Home News Surge in daily COVID-19 infections caps record week in Myanmar

Surge in daily COVID-19 infections caps record week in Myanmar

More than 8,000 people were confirmed positive with COVID-19 from Feb. 6-12, a new record for the nation

Nearly 1,800 people were confirmed positive with COVID-19 in a 24-hour period over the weekend in Myanmar, capping off a record week of infections that some observers say is another reflection of the country’s disarray since the military seized power a year ago.

The junta’s Ministry of Health said that a total of 1,787 patients tested positive for the disease caused by the coronavirus from Feb. 11-12, more than 900 of whom are in the commercial capital Yangon alone. The number represented a six-fold increase from the number of infections in the period from Feb. 1-2.

More than 8,000 people were confirmed positive with COVID-19 from Feb. 6-12, a new record for the nation, as military rulers struggle to provide citizens with adequate healthcare to battle the spread of the pandemic since taking over from the democratically elected National League for Democracy (NLD) in a Feb. 1, 2021, coup.



A doctor in Yangon, who spoke to RFA on condition of anonymity, said that the variant spreading through the country has yet to be confirmed due to a lack of testing resources in the aftermath of the military takeover. In the year since the coup, Myanmar’s economy has suffered from mismanagement, while many of the country’s healthcare workers have left their jobs to join a nationwide anti-junta civil disobedience movement.

“There are no more ‘fever clinics’ in any townships, while the ‘fever sections’ in hospitals are no longer operational, so people rely on general practitioner clinics and private hospitals when they get sick,” he said.

“The testing mechanism is not fully functional, so it’s hard to confirm whether the outbreak is Omicron or Delta. They can only test whether it is COVID or not. We are seeing a surging new wave in February.”

A woman from Yangon who recently tested positive said several clinics in the city have closed due to the high infection rate.

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“All of the homes on our street and in our neighborhood have sick people now. … The clinics are too crowded to receive new patients. They close by 2 p.m. The few clinics open in evening are filled with 20-30 patients,” she said.

“Some are using traditional remedies or take the medicine they have at home. They also resort to the free medical advice of doctors on the internet and take the medicines they recommend. … There is nothing else they can do.”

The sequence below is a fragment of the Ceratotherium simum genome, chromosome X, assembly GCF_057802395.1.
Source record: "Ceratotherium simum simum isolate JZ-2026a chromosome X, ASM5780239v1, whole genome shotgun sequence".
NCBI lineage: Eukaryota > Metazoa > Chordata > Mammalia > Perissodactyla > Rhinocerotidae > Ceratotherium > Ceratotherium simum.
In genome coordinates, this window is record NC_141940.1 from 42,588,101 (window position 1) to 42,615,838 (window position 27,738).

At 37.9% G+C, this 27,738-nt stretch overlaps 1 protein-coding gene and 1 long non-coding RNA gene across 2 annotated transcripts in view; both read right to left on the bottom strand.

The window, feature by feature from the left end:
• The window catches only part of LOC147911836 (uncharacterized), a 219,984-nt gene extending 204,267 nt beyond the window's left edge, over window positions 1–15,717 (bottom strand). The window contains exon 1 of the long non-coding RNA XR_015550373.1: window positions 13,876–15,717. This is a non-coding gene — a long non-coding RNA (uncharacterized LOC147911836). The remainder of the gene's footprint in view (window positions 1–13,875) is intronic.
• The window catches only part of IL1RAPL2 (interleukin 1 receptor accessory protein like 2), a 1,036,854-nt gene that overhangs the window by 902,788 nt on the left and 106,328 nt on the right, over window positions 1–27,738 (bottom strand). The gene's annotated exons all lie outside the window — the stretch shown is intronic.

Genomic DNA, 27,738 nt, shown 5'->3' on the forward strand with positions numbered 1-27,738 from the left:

The woman, who declined to be named, said she became infected despite receiving two vaccinations.

Other sources told RFA that while the numbers of infections are concerning, the latest outbreak appears less severe than those earlier in the pandemic.

Min Dinh, a volunteer from Myita Thinga Ha Free Funeral Service Group, said he hadn’t received any requests for funeral services for patients who died of COVID, unlike last year.

“In 2021, we had to send everyone who was in contact with positive patients for quarantine, but now, nurses are taking mouth swabs from patients at private clinics. If they test positive, they asked to remain separate from the rest of their family members and take medicine,” he said.

“I think only the people who are getting tested are those traveling internationally and those healthcare workers who have had contact with confirmed cases. Nobody who tests positive voluntarily goes to [inform the] authorities and humanitarian groups anymore.”

Humanitarian groups in Yangon told RFA they are prepared to help contain the outbreak if requested.

A volunteer fills an oxygen tank as COVID-19 cases surge in Mandalay, Myanmar, on July 13, 2021. (Reuters photo)

Emergency response measures

Than Naing Soe, the spokesperson of the Ministry of Health, told RFA that authorities are working on prevention and emergency response measures.

“We are releasing data on immunizations. We have prepared since December. We have disseminated the information through the media,” he said.

“We have formed emergency response teams to handle any surge in cases. We have released information about our preparations.”

While the Health Ministry has launched a campaign to educate the public in Yangon about COVID-19 and how to avoid infection, residents of the city told RFA that not enough is being done to control the outbreak.

According to the ministry, more than 19 million people in Myanmar — or more than one-third of the population of roughly 54 million — had received two COVID-19 vaccinations as of Feb. 12.

Junta officials say a total of 548,357 people have tested positive for COVID-19 and 19,311 people have died of the disease since the beginning of the pandemic.

Volunteer care providers say the actual numbers are likely much higher.

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